Friday, January 21, 2011

Teaching a lesson you say? Oh well thats alright

Jan 22nd 1999, an Australian missionary Graham Staines along with his sons aged 10 and 6, were burnt alive , while they slept in their car in Orissa (one of India's poorest Provinces). The main culprit, Dara Singh was apprehended and sentenced to life in prison, a sentence that was recently upheld in the highest court of the land

I would be unfair to not give any background on this issue. Graham Staines had been involved in converting poor and uneducated tribals in some of the most impoverished parts of India. Such activities have been going on for long. Hindu organizations have long objected to such activities, and even in a country like India with its long history of tolerance to various religions, such activities are not exactly welcomed. There has been a build up of anger in the tribal belt helped along by political organizations that can be described as Hindu right wing.
In trying to explain the background of this , I am in no way trying to condone , the grave injustice that took place on the night of the 22nd Jan 1999.
Quite the opposite actually.. No matter what your views on conversion.. as a decent human being you have no option but to be outraged at the murder of a missionary and 2 kids both below 10 years.
Here is bits from the Supreme Court judgement that overturned the prosecutor's plea for the death penalty.

“Whether a case falls within the rarest of rare case or not, has to be examined with reference to the facts and circumstances of each case and the Court has to take note of the aggravating as well as mitigating circumstances and conclude whether there was something uncommon about the crime which renders the sentence of imprisonment for life inadequate and calls for death sentence,” said the bench.
“In the case on hand, though Graham Staines and his two minor sons were burnt to death while they were sleeping inside a station wagon at Manoharpur, the intention was to teach a lesson to Graham Staines about his religious activities, namely, converting poor tribals to Christianity. All these aspects have been correctly appreciated by the High Court and modified the sentence of death into life imprisonment with which we concur.”

Note that the judges thought the intention of teaching a lesson , somehow was enough to save the perpetrator from execution..

If this isn't a miscarriage of justice.. I am not sure what is. If this is not grounds for execution , I do not know what is..And if this does not meet the requirements for a rarest of rare case I am not sure which case would.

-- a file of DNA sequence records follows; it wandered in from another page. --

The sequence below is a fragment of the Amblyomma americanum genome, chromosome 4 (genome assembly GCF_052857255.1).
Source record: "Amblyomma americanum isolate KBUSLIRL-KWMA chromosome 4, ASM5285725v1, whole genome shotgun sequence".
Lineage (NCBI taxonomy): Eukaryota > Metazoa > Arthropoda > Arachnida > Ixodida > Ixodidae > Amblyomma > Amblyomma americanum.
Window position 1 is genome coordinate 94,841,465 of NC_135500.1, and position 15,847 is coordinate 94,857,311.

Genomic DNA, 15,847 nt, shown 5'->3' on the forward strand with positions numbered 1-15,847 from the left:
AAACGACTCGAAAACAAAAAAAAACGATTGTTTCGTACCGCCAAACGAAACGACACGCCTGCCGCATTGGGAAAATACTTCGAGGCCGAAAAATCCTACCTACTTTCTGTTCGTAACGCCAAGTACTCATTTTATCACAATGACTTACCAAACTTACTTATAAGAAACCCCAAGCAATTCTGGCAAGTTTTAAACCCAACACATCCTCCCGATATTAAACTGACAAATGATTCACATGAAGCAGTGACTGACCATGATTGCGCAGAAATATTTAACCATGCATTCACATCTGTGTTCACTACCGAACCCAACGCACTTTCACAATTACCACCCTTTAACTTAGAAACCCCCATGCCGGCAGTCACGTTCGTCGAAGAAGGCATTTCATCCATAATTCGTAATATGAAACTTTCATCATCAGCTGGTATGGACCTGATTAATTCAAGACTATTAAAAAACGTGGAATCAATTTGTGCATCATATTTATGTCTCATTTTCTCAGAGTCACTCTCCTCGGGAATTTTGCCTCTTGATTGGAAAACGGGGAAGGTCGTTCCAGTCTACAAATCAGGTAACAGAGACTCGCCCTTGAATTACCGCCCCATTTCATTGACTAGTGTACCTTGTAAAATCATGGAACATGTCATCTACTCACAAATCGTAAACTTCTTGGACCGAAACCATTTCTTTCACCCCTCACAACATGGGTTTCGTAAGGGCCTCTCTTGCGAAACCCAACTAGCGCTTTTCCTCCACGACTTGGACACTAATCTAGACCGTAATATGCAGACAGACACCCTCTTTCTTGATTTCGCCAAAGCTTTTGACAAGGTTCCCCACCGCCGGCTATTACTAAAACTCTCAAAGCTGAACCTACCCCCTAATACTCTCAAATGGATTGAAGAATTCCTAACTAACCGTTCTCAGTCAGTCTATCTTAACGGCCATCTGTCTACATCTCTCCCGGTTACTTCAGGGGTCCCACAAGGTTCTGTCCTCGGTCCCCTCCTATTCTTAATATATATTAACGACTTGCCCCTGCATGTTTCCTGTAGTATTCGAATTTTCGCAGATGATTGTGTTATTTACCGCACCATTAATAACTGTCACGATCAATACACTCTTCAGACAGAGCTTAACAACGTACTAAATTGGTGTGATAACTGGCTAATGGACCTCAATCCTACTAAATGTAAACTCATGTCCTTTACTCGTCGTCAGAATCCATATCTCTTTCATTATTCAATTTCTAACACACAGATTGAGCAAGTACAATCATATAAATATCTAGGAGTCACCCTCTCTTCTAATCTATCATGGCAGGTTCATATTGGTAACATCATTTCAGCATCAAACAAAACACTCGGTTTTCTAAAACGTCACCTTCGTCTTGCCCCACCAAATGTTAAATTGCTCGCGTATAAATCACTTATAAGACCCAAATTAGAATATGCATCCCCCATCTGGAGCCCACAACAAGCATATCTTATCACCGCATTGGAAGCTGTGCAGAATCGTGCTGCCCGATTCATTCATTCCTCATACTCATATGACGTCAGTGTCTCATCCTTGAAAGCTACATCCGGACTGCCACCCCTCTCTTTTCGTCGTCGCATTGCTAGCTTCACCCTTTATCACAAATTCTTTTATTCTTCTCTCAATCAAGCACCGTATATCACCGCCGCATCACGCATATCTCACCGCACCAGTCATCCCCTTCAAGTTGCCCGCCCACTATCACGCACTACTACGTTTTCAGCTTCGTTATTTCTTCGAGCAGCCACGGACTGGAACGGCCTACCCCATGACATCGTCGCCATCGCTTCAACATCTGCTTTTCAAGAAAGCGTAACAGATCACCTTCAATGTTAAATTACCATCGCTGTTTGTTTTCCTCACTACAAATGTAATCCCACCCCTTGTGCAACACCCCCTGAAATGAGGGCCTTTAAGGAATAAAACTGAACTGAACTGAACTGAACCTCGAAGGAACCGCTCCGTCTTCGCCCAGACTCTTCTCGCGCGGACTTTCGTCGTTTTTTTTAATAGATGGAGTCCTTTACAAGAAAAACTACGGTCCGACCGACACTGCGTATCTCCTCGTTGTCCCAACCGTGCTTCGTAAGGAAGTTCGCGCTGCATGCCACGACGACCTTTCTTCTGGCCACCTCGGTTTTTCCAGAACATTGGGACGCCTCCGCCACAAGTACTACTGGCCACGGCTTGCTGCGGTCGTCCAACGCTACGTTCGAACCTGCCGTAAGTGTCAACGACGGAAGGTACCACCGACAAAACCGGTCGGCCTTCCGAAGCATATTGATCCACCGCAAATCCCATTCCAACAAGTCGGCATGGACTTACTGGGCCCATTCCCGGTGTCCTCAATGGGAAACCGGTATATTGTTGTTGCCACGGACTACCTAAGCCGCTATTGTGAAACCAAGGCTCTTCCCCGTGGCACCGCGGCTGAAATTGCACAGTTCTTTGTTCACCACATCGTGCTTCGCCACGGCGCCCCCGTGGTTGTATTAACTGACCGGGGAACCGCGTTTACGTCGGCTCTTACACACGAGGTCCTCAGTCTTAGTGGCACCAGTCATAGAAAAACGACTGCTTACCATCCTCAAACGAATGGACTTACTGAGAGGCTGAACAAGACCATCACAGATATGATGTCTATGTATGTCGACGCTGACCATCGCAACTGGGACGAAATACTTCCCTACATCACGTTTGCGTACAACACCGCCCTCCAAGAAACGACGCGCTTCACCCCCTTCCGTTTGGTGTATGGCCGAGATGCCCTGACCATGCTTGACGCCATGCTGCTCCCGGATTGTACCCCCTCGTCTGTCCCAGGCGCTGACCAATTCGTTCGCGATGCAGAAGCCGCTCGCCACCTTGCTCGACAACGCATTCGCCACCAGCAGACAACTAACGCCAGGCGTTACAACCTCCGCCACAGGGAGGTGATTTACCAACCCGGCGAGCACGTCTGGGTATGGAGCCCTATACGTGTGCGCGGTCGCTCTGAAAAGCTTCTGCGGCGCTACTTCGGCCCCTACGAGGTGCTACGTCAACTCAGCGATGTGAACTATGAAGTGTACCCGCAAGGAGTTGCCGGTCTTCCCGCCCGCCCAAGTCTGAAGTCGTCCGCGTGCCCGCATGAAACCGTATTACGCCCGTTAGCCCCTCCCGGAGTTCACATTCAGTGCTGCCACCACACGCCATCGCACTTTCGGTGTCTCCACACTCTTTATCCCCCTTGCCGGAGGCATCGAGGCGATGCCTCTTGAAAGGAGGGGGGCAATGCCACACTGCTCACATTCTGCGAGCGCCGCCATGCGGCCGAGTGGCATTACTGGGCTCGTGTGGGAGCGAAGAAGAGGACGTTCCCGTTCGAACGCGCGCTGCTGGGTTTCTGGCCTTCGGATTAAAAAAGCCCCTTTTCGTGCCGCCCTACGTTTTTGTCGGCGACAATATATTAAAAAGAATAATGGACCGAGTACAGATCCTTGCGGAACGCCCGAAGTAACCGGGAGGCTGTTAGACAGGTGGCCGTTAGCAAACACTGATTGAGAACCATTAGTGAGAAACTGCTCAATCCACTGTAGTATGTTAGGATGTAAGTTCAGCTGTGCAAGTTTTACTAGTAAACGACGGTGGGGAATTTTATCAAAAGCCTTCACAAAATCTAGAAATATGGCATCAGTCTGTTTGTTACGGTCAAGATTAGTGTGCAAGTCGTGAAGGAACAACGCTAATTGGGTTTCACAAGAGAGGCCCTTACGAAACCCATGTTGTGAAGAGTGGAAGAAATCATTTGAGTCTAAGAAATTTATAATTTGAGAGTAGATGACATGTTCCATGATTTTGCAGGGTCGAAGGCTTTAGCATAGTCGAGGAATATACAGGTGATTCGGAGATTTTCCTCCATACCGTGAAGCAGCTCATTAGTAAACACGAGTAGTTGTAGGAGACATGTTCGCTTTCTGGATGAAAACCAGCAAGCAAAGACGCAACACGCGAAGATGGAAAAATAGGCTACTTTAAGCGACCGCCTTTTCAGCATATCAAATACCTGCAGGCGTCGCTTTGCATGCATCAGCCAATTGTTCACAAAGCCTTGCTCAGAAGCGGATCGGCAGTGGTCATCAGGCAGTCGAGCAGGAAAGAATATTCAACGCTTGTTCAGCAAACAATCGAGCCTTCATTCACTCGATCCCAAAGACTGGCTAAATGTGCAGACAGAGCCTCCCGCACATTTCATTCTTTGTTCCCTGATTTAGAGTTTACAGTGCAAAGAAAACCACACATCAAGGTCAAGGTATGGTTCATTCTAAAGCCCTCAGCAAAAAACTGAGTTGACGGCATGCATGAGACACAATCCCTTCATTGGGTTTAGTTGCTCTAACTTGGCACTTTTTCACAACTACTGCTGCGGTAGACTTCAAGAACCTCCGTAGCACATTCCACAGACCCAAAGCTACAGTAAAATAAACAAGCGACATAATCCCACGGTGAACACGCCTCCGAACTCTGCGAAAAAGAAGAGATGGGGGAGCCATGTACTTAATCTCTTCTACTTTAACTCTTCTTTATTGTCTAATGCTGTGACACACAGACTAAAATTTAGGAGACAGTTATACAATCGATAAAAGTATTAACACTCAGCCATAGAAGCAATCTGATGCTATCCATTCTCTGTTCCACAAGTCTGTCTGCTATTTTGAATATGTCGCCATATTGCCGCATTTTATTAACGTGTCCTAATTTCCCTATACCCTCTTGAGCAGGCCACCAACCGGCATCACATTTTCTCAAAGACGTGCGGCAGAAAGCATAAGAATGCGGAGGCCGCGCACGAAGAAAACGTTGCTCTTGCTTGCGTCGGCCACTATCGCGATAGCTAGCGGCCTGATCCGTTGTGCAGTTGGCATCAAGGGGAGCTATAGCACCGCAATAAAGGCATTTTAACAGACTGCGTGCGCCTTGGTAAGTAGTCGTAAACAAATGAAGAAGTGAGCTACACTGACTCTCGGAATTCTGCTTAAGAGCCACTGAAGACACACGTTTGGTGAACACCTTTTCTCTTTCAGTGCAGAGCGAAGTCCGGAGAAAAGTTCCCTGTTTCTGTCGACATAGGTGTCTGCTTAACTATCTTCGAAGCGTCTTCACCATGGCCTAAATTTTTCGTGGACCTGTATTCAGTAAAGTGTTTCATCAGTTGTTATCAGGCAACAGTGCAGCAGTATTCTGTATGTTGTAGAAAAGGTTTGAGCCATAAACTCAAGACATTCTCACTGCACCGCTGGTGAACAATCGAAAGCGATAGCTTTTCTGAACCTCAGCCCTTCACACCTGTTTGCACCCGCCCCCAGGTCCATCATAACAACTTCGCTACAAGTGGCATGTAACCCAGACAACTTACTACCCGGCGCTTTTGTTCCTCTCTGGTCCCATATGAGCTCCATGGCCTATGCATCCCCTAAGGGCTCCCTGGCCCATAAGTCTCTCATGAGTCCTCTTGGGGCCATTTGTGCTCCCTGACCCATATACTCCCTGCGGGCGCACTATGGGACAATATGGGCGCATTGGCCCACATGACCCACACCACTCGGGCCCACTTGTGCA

Noam said...

Seriously? You can’t think of murders more depraved than this one? In the pantheon of human barbarity, this is such small potatoes.

The fact is, most of the civilized world considers the death penalty, in any circumstance, an evil, so your entire premise is questionable. After all, you are calling the failure to committed cold-blooded premeditated murder a miscarriage of justice! Somehow you are able to withhold human compassion from these victims, in a way similar to how these killers managed to put missionaries outside the scope of their moral consideration, denying their humanity, with all the emotional complexity and fallibility that goes along with it.

But putting aside these questions, this was a case of killing not out of cruelty or a lack of moral regard, but just the opposite. The killer was trying to do the right and noble thing. They were killing for a greater good. You may disagree with the cause, and rightly choose to punish the perpetrator so as to send a message to others thinking of doing the same thing. But you are doing the exact same thing this killer is doing. You share his methods, and his belief that such methods are justifiable. You only differ in your position on proselytizing. So maybe you can see why the killer’s motives are a mitigating factor, not an aggravating one.

Pradyot Dhulipala said...

Noam, I was not taking a stand on the death sentence. Though I have to add, I am for it.
My criticism is leveled at the decision, that somehow the motives served as mitigating factors, in not treating this case as the rarest of rare(which is the Indian classification for a crime that fits the bill for a death penalty).
Yes I am able to withold human compassion for those who were willing to burn children to death.
Frankly I find i apalling that you can call this heinous crime small potatoes.
You can rail against the Death sentence all you like. I have no issue with that. But equating a sentence on the law books , delivered by a court of law, and that delivered by a mob on the street is just sheer idiocy.
I also object to your statement "The killer was trying to do the right or noble thing".
If he was trying to do what he thought was right and noble, does that reduce the gravity of his crime? I think not..
After all the 911 hijackers also believed their mission to be noble.
Noam I agree we have a different way of looking at this..